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Do Advaitin Sannyasis who have renounced rituals bathe daily?

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    Kindly use proper tags!!! – Parabrahman Jyoti Mar 26 '19 at 2:33
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    avadhutha advaitins don't bathe because they believe nude and ash smearing because they have renounced everything(but there are realized souls in them like en.wikipedia.org/wiki/Sadasiva_Brahmendra), ocassionally bathing is done on kumbha mela – Prasanna R Mar 26 '19 at 6:06
  • by that logic, you can also ask if they have renounced 'food' (why eat at all ?) or even renounced 'air' (why even breathe?). i think their point is to renounce 'as much as possible', they differ in degree of detachment. advaiti sanyasis draw the line at renouncing agni/yagna/upaveeta/shikha. some aja-gara-vriddhi sanyasis just stay where they are - whatever food falls on their lap, they eat. whereas vaishnava yatis draw the line at agni/yagna. – ram Mar 26 '19 at 13:32
  • @ram Actually the reason I asked this question is because I read some verses that say sannyasis don't have to bathe, and also I know that some sannyasis in India today don't bathe. – Ikshvaku Mar 26 '19 at 13:36
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In the Sannyasa Upanishads various kinds of Sannyasis are mentioned viz - Kuticaka, Bahuduka, Avadoota, Hamsa, Paramhamsa.

Among these, only for the Parmahamsa Sannyasis bathing is not ordained. Others must bath. Avadootas and Turiyatitas, however, are required to take wind and ashes bath respectively.

"A celibate Kuticaka should give up his family, put away his bowl, discard his water strainer, throw away his staffs, and forsake the heavenly worlds." So said Prajapati.

"Thereafter let him function without mantras. He should bathe at the start of the three junctures of the day, and, in deep contemplation, he should realize his union with the Self.

Aruni Upanishad


A pot, a drinking cup, a sling, a tripod, a pair of shoes, a patched garment against the cold, a loincloth, a water strainer, a bathing cloth, and an outer garment: an ascetic should avoid anything else other than these.

Let him sleep on a river bank or in a temple. Let him not afflict his body with extremes of pleasure or of pain. Let him bathe, drink, and cleanse himself with water that is purified. When he is praised let him not rejoice, nor curse others when he is reviled.

Laghu Sannyasa Upanishad


"A bath is ordained three time a day for hermits and Bahudakas, and just once a day for Hamsas. There is no such rule for Paramahamsas.

"Silence, yogic posture, meditation, patience, solitude, desirelessness, and equanimity: these seven are practiced by single staffed ascetics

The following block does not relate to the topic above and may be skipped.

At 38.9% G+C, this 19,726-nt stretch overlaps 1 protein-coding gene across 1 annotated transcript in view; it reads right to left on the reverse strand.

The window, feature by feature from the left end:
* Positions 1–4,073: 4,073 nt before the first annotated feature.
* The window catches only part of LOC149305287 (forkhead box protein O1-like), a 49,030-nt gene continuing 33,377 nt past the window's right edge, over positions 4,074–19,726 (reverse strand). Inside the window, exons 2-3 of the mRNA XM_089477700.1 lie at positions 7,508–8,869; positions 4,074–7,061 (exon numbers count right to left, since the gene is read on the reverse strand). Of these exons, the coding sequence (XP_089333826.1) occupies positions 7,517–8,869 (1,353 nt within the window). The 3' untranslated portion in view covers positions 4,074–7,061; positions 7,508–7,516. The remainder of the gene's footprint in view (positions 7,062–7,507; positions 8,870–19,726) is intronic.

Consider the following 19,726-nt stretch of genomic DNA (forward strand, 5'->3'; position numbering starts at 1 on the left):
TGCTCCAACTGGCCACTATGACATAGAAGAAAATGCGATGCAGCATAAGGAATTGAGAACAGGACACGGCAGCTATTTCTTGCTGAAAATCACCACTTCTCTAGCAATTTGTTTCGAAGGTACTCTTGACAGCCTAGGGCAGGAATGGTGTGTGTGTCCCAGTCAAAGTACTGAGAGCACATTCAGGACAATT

Narada Parivrajaka Upanishad


"He shall avoid speaking or chatting with women, looking at them, dancing, singing, or laughing with them, and reproaching them.

"Bathing, muttering prayers, divine worship, sacrifices, propitiatory rites, and rites such as the fire sacrifice do not apply to him, O Narada, in this world.

"Neither do divine praise, rites for ancestors, pilgrimages, vows, categories such as right and wrong, injunctions, and temporal activities.

Narada Parivrajaka Upanishad Chapter 6


"A bath is ordained three times a day for Kuticakas, twice a day for Bahudakas, and once a day for Hamsas. A mental bath is ordained for Paramahamsas, a bath with ashes for Turiyatitas, and a wind bath for Avadhutas.

A vertical mark on the forehead is ordained for Kutlcakas, a triple horizontal mark for Bahudakas, both a vertical and a triple horizontal mark for Hamsas , the smearing with ashes for Paramahamsas, a spot with sandal paste for Turiyatitas, but none at all for Avadhutas.

Narada Parivrajaka Chapter 7

Now, we just need to find out to which of the aforementioned groups the "Adavaitin Sannyasis" belong. By going through their Wiki page I found out that they carry a single staff and which is a feature of the Hamsas.

Bahudakas are those who carry a triple staff, a water pot, a sling , a shoulder yoke, a water strainer, a bowl, shoes, and a seat; who wear a topknot, a sacrificial string, a loincloth, and an ochre garment; who beg their food from virtuous Brahmin households; and who thus seek the self

Hamsas are those who carry a single staff; who wear a sacrificial string but not a topknot; who carry in their hand a sling and a water pot; who spend only one night in a village and five nights in a town or a sacred bathing place; who perform penances such as the one- and two-day fasts, the krcchra, and the lunar fast; and who thus seek the self.

Paramahamsas are those who carry no staff; who are shaven-headed; who wear a loincloth and a patched garment; whose emblem and conduct are concealed

Ashrama Upanishad

So, they should bath as prescribed for the Hamsas (i.e. once a day). As, they carry a single staff, they are not Paramahamsas (for whom bathing is not ordained).

  • 1
    @Rickross baseless downvotes happening a lot here! – Parabrahman Jyoti Mar 29 '19 at 6:45
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    Well, it has been happening since ages ... @AkshayS – Rickross Mar 29 '19 at 6:46

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